Wikileaks exposes cost of Afghan war

The recent leak of over 90,000 secret US military documents on the WikiLeaks website reveals the truth about the war in Afghanistan.
Mounting, unreported, civilian deaths are compounded by an increasingly popular and defiant Taliban resistance—both thorns in the side of a US administration struggling to justify its nine-year occupation of the country.
The 90,000 pages of event logs shed light on what is becoming an unwinnable war for the US and its allies. The leaked documents reveal the glossing over of civilian deaths and an increasingly well organised and well resourced Taliban resistance. For example, Stinger surface-to-air missiles previously supplied by the US to the Mujahideen to fight the Soviet Union have been used by the Taliban against coalition military aircraft.
The documents reveal the US covered up a missile attack on a helicopter in 2007 to avoid publicly admitting that the Taliban possessed advanced weaponry.
The leaks confirm that the US presence in Afghanistan is the source of violence, particularly against civilians.
Countless documents even report civilian deaths at peaceful demonstrations.
This makes a mockery of any claim about winning the “hearts and minds” of the Afghan people. It also illustrates that the immediate withdrawal of all foreign troops is the only way to end the violence.

Rising civilian toll
Reports of bombings and deaths of civilians continue to mount. Three US-led attacks within four days in July—one in Nangarhar, and two in Helmand province—killed 94 Afghans, including 70 civilians.
The first of these attacks in Helmand province, which killed 50 civilians, is one of the worst cases of indiscriminant slaughter in the nine-year war. Taliban fighters had warned residents to leave the area where intense gunfire was being exchanged. Members of eight families fled the area and sought refuge in a house in a nearby village. The house was later blasted to rubble by a NATO air strike.
One resident, Abdul Samad said, “they targeted an area which we believed was safer, but in one hit they killed over 50 people.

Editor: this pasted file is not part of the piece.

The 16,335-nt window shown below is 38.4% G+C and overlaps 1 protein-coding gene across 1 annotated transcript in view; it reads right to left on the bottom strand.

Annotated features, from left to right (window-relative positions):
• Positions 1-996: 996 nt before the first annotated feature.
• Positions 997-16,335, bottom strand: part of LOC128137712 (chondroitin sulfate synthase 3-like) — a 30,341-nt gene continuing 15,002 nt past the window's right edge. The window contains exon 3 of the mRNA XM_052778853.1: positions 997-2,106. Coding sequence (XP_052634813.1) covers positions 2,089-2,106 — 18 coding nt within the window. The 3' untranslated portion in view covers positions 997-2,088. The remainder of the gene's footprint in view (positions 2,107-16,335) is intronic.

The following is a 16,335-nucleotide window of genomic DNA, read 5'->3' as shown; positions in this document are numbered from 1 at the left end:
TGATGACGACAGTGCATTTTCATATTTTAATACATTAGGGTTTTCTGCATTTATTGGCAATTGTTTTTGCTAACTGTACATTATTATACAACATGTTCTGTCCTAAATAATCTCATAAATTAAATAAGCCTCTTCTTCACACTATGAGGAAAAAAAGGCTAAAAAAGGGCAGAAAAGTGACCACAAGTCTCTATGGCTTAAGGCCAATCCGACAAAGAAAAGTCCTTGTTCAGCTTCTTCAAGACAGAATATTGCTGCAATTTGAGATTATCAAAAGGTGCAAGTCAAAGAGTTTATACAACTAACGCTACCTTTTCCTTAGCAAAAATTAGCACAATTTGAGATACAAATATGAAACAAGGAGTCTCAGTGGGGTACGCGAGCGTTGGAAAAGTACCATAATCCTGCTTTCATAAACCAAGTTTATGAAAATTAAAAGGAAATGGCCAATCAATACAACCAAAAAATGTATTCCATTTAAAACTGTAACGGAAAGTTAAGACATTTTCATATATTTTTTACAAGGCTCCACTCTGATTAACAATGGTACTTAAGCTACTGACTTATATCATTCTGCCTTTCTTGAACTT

“Most of them were children and women, and I have lost my relatives as well.”
Regarding the same incident, communication director Rear Admiral Greg Smith said, “All fires were observed and accounted for and struck the intended target.”
This is a sanitised and clinical portrayal of US war tactics, but represents the failure to uphold the façade. Widespread support for the Taliban resistance has led the US military to treat Afghan civilians as combatants during firefights.
Speaking at a news conference in Kabul in August, UN special envoy Staffan de Mistura said, “We are worried about the future, because the human cost of this war is too much… Afghan children and women are increasingly bearing the brunt of this conflict.”
In the US, even before the documents were leaked, popular opinion had turned against the war. President Obama is feeling the pressure. He has postponed the US summer offensive and has promised to reduce troop numbers by summer 2011.
Here in Australia, Defense Minister John Faulkner admitted that the recent spate of Australian troop deaths will put pressure on his government to withdraw the troops. A recent Essential Media poll revealed 61 per cent of Australians want a full troop withdrawal.
Growing opposition to the war reflects the crisis in the US war strategy. Obama’s surge of troops has failed to stabilise the US-led occupation. The town of Marjah, scene of the first major test of the new strategy, has returned to Taliban control.
Shortly before he was dismissed by President Obama, former head of US operations in Afghanistan General McChrystal described it as a “bleeding ulcer”.
With so much blood on their hands the US forces can never win the “hearts and minds” of the Afghans. Moreover, their divide and rule strategy has not been successful.
In the south and the east, the Taliban resistance controls the villages, and in the north and west, the government of Hamid Karzai has begun to lose control. Non-Pashtun militias have refused to succumb to ethnic divisions and instead work with the Taliban.
The Taliban has captured control of large parts of the country due to their increasing popularity as the only serious resistance to the US-led occupation.
This shows us once again that oppressed people the world over are not oblivious to the bloody history of US occupations and wars, and they will fight them—and do whatever is necessary to win.

Tony Bozdagci


Solidarity meetings

Latest articles

Read more

Frantz Fanon—Decolonisation and violence

Frantz Fanon’s writings on racism and the difference between colonial violence and violent resistance to it remain valuable today, writes Miro Sandev

How Indonesia’s people fought colonial rule

A new book by author David Van Reybrouck reveals a fascinating history of resistance to colonialism in Indonesia, writes Simon Basketter

Fallujah—how the US murdered a city

The US assault on Fallujah in 2004 was one of the US’s worst war crimes in Iraq. Angus Dermody explains how the US set out to crush resistance to foreign occupation